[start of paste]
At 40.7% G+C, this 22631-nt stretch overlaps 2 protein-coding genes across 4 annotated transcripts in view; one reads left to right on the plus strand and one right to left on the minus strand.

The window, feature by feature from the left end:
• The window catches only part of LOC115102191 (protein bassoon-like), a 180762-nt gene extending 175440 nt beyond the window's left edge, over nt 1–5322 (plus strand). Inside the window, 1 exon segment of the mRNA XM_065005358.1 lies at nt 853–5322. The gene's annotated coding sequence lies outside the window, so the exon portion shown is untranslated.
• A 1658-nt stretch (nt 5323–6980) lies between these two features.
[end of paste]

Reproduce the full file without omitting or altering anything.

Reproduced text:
At 40.7% G+C, this 22631-nt stretch overlaps 2 protein-coding genes across 4 annotated transcripts in view; one reads left to right on the plus strand and one right to left on the minus strand.

The window, feature by feature from the left end:
• The window catches only part of LOC115102191 (protein bassoon-like), a 180762-nt gene extending 175440 nt beyond the window's left edge, over nt 1–5322 (plus strand). Inside the window, 1 exon segment of the mRNA XM_065005358.1 lies at nt 853–5322. The gene's annotated coding sequence lies outside the window, so the exon portion shown is untranslated.
• A 1658-nt stretch (nt 5323–6980) lies between these two features.